Indian Tax on Indirect Transfers of Shares: The Decision of the Indian Supreme Court in Vodafone and India’s Proposed Retrospective Counteracting Legislation

Sullivan & Cromwell LLP - May 4, 2012
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On 20 January 2012 the Indian Supreme Court found that India had no basis to tax the sale by a non-Indian subsidiary of indirect interests in an Indian telecoms company, Hutchison Essar. The Indian Tax Office argued that the gain accruing to the seller should be subject to tax in India because the gain arose from an “Indian source”, and that the Dutch purchaser (a subsidiary of Vodafone) should therefore have withheld an amount in respect of Indian tax from the purchase price. The Supreme Court disagreed on both counts.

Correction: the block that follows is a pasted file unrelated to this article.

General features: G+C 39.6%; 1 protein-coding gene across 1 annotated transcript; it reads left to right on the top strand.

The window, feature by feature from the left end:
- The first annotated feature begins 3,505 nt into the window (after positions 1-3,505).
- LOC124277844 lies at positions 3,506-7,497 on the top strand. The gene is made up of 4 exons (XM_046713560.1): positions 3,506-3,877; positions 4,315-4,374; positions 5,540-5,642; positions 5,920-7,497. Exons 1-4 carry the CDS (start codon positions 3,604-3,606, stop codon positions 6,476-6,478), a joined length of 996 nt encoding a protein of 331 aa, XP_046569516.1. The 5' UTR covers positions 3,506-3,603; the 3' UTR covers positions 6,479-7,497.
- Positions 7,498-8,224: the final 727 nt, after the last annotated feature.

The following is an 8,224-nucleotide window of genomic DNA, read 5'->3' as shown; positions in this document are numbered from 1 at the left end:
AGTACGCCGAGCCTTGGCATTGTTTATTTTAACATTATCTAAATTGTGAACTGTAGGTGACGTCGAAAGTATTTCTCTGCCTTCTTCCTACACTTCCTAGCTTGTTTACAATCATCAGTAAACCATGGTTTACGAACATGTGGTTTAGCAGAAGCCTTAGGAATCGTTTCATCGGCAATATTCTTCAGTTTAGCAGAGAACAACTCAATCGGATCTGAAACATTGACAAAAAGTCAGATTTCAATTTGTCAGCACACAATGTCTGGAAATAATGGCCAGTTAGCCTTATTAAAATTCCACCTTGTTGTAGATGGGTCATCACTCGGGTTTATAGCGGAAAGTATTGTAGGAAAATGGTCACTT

On 16 March 2012 India announced plans to make retrospective changes to the law that would effectively reverse the decision of the Supreme Court and allow India to tax non-residents on gains arising from the disposal of indirect interests in Indian businesses, potentially as far back as 1962. The changes include an obligation on a non-resident purchaser of interests in Indian assets to withhold an amount in respect of Indian tax. The government has also proposed a broad general anti-avoidance rule.

The proposals have met with widespread criticism. Governments and industry bodies are lobbying the Indian government to reconsider.